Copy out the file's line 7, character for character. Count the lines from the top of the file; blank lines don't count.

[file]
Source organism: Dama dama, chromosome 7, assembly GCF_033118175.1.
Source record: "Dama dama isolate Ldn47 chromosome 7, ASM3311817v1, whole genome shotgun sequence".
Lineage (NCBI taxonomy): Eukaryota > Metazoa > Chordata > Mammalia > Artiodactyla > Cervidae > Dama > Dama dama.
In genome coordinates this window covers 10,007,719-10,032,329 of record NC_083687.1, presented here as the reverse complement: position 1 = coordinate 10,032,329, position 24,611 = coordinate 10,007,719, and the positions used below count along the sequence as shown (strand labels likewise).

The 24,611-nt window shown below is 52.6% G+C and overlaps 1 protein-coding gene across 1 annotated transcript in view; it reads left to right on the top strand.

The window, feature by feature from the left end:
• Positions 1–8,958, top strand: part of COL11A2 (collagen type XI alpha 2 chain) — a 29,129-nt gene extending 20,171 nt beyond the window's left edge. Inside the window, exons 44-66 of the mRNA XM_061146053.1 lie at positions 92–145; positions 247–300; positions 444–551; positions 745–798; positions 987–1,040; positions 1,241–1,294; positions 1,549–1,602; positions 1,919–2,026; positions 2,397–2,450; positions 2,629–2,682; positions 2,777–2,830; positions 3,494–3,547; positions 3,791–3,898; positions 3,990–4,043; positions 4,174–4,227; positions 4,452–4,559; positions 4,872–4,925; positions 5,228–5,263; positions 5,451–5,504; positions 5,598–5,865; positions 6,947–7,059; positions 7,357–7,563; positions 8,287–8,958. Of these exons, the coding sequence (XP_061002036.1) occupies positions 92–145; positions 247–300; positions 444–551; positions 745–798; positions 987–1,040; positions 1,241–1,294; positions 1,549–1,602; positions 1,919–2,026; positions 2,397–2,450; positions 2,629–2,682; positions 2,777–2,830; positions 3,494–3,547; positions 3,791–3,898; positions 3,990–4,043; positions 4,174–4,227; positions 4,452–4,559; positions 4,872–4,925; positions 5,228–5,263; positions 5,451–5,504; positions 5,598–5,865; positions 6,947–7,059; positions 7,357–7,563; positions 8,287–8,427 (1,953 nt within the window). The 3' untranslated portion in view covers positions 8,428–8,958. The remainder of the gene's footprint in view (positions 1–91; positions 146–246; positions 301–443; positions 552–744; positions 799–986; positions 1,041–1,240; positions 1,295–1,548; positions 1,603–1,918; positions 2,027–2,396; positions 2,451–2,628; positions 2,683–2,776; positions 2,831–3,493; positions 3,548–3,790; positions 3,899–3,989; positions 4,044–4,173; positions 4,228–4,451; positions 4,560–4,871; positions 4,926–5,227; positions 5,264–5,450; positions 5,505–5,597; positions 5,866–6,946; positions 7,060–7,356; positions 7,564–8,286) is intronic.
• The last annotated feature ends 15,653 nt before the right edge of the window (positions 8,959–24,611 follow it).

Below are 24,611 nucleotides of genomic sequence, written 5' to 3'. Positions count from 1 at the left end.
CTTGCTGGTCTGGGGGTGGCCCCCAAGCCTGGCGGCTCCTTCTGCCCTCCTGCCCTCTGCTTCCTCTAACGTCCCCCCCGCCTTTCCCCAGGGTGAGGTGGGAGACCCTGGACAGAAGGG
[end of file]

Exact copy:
• Positions 1–8,958, top strand: part of COL11A2 (collagen type XI alpha 2 chain) — a 29,129-nt gene extending 20,171 nt beyond the window's left edge. Inside the window, exons 44-66 of the mRNA XM_061146053.1 lie at positions 92–145; positions 247–300; positions 444–551; positions 745–798; positions 987–1,040; positions 1,241–1,294; positions 1,549–1,602; positions 1,919–2,026; positions 2,397–2,450; positions 2,629–2,682; positions 2,777–2,830; positions 3,494–3,547; positions 3,791–3,898; positions 3,990–4,043; positions 4,174–4,227; positions 4,452–4,559; positions 4,872–4,925; positions 5,228–5,263; positions 5,451–5,504; positions 5,598–5,865; positions 6,947–7,059; positions 7,357–7,563; positions 8,287–8,958. Of these exons, the coding sequence (XP_061002036.1) occupies positions 92–145; positions 247–300; positions 444–551; positions 745–798; positions 987–1,040; positions 1,241–1,294; positions 1,549–1,602; positions 1,919–2,026; positions 2,397–2,450; positions 2,629–2,682; positions 2,777–2,830; positions 3,494–3,547; positions 3,791–3,898; positions 3,990–4,043; positions 4,174–4,227; positions 4,452–4,559; positions 4,872–4,925; positions 5,228–5,263; positions 5,451–5,504; positions 5,598–5,865; positions 6,947–7,059; positions 7,357–7,563; positions 8,287–8,427 (1,953 nt within the window). The 3' untranslated portion in view covers positions 8,428–8,958. The remainder of the gene's footprint in view (positions 1–91; positions 146–246; positions 301–443; positions 552–744; positions 799–986; positions 1,041–1,240; positions 1,295–1,548; positions 1,603–1,918; positions 2,027–2,396; positions 2,451–2,628; positions 2,683–2,776; positions 2,831–3,493; positions 3,548–3,790; positions 3,899–3,989; positions 4,044–4,173; positions 4,228–4,451; positions 4,560–4,871; positions 4,926–5,227; positions 5,264–5,450; positions 5,505–5,597; positions 5,866–6,946; positions 7,060–7,356; positions 7,564–8,286) is intronic.